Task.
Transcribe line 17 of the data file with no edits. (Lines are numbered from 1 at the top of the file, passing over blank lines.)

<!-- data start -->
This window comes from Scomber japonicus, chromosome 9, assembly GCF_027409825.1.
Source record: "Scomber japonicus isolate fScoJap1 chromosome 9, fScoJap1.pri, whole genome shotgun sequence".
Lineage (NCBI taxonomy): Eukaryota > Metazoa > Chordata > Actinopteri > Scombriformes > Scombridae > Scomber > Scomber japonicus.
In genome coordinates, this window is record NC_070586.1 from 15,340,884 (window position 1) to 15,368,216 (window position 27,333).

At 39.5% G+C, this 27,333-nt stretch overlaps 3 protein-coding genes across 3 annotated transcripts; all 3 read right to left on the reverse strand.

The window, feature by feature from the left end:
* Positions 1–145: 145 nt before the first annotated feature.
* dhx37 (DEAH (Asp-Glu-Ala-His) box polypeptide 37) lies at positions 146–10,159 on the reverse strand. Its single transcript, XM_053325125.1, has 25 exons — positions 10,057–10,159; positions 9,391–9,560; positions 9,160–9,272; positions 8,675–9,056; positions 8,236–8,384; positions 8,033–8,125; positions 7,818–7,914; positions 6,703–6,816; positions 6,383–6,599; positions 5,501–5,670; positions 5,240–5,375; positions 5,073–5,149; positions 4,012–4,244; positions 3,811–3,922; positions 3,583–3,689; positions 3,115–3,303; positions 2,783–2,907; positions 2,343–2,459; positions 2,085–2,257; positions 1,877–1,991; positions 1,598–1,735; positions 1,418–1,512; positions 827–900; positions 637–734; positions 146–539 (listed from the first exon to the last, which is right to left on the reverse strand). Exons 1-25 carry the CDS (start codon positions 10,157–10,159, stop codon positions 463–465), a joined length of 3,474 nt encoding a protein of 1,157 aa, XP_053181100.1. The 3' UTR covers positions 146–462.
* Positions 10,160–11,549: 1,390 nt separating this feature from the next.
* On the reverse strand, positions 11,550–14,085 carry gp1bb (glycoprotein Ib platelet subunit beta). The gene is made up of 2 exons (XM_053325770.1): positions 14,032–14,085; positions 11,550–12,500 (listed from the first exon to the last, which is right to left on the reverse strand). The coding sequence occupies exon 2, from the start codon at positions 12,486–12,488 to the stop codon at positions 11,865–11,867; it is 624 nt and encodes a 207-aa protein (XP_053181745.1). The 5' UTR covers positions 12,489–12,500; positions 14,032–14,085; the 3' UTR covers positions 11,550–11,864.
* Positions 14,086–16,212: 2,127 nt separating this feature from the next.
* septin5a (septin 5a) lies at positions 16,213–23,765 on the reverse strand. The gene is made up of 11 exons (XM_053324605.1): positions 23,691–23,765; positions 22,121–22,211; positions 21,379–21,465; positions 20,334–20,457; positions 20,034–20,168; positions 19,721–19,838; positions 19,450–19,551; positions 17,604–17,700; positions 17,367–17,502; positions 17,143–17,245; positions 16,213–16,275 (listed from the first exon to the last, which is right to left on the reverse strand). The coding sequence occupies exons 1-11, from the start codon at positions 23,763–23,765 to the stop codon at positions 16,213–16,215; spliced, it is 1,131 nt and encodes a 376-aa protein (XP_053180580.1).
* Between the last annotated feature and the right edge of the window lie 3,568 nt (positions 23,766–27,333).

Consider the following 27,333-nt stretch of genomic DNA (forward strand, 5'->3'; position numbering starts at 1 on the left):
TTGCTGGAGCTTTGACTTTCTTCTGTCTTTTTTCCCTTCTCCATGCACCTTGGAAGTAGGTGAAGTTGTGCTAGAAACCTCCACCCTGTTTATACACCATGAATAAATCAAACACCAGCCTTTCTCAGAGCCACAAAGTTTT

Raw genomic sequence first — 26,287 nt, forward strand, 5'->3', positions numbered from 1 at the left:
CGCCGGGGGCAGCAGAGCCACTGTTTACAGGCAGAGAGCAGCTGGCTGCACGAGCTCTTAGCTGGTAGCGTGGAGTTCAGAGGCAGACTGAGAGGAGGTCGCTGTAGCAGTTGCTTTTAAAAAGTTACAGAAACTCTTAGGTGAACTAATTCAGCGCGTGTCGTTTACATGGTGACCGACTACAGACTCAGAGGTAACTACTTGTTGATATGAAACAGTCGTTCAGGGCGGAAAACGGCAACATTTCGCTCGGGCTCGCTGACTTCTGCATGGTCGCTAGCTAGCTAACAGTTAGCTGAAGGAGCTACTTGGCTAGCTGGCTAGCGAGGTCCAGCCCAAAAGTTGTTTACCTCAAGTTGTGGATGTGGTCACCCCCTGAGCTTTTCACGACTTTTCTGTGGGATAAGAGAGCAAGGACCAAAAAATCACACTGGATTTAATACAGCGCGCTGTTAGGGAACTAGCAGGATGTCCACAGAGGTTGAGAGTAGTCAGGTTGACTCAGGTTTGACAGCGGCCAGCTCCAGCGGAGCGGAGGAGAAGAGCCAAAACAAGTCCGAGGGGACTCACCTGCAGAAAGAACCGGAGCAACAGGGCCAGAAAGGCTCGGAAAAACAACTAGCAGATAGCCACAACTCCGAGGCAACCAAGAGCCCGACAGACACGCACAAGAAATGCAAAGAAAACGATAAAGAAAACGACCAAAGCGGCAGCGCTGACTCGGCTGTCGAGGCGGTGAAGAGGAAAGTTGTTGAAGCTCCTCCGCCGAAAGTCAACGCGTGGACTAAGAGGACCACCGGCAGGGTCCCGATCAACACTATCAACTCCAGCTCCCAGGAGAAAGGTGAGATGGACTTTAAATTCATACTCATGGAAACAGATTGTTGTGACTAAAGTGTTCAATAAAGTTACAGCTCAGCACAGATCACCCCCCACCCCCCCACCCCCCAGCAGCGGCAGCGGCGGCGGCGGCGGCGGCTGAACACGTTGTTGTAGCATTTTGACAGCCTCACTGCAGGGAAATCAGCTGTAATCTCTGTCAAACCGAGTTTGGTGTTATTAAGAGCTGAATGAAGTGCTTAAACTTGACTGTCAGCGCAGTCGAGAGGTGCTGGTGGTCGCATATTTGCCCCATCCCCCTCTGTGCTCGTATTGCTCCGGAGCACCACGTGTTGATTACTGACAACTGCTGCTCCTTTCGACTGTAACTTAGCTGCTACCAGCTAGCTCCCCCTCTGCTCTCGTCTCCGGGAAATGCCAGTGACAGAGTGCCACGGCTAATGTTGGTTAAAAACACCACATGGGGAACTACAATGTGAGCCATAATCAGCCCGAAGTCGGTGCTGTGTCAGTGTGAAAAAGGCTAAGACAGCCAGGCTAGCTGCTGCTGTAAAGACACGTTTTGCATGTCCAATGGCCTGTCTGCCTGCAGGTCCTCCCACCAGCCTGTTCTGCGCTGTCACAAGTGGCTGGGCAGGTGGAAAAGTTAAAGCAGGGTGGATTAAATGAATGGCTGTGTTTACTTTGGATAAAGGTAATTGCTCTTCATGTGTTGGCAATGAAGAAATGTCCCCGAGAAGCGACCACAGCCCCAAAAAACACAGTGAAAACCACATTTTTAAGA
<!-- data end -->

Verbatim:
CGCCGGGGGCAGCAGAGCCACTGTTTACAGGCAGAGAGCAGCTGGCTGCACGAGCTCTTAGCTGGTAGCGTGGAGTTCAGAGGCAGACTGAGAGGAGGTCGCTGTAGCAGTTGCTTTTAAAAAGTTACAGAAACTCTTAGGTGAACTAATTCAGCGCGTGTCGTTTACATGGTGACCGACTACAGACTCAGAGGTAACTACTTGTTGATATGAAACAGTCGTTCAGGGCGGAAAACGGCAACATTTCGCTCGGGCTCGCTGACTTCTGCATGGTCGCTAGCTAGCTAACAGTTAGCTGAAGGAGCTACTTGGCTAGCTGGCTAGCGAGGTCCAGCCCAAAAGTTGTTTACCTCAAGTTGTGGATGTGGTCACCCCCTGAGCTTTTCACGACTTTTCTGTGGGATAAGAGAGCAAGGACCAAAAAATCACACTGGATTTAATACAGCGCGCTGTTAGGGAACTAGCAGGATGTCCACAGAGGTTGAGAGTAGTCAGGTTGACTCAGGTTTGACAGCGGCCAGCTCCAGCGGAGCGGAGGAGAAGAGCCAAAACAAGTCCGAGGGGACTCACCTGCAGAAAGAACCGGAGCAACAGGGCCAGAAAGGCTCGGAAAAACAACTAGCAGATAGCCACAACTCCGAGGCAACCAAGAGCCCGACAGACACGCACAAGAAATGCAAAGAAAACGATAAAGAAAACGACCAAAGCGGCAGCGCTGACTCGGCTGTCGAGGCGGTGAAGAGGAAAGTTGTTGAAGCTCCTCCGCCGAAAGTCAACGCGTGGACTAAGAGGACCACCGGCAGGGTCCCGATCAACACTATCAACTCCAGCTCCCAGGAGAAAGGTGAGATGGACTTTAAATTCATACTCATGGAAACAGATTGTTGTGACTAAAGTGTTCAATAAAGTTACAGCTCAGCACAGATCACCCCCCACCCCCCCACCCCCCAGCAGCGGCAGCGGCGGCGGCGGCGGCGGCTGAACACGTTGTTGTAGCATTTTGACAGCCTCACTGCAGGGAAATCAGCTGTAATCTCTGTCAAACCGAGTTTGGTGTTATTAAGAGCTGAATGAAGTGCTTAAACTTGACTGTCAGCGCAGTCGAGAGGTGCTGGTGGTCGCATATTTGCCCCATCCCCCTCTGTGCTCGTATTGCTCCGGAGCACCACGTGTTGATTACTGACAACTGCTGCTCCTTTCGACTGTAACTTAGCTGCTACCAGCTAGCTCCCCCTCTGCTCTCGTCTCCGGGAAATGCCAGTGACAGAGTGCCACGGCTAATGTTGGTTAAAAACACCACATGGGGAACTACAATGTGAGCCATAATCAGCCCGAAGTCGGTGCTGTGTCAGTGTGAAAAAGGCTAAGACAGCCAGGCTAGCTGCTGCTGTAAAGACACGTTTTGCATGTCCAATGGCCTGTCTGCCTGCAGGTCCTCCCACCAGCCTGTTCTGCGCTGTCACAAGTGGCTGGGCAGGTGGAAAAGTTAAAGCAGGGTGGATTAAATGAATGGCTGTGTTTACTTTGGATAAAGGTAATTGCTCTTCATGTGTTGGCAATGAAGAAATGTCCCCGAGAAGCGACCACAGCCCCAAAAAACACAGTGAAAACCACATTTTTAAGA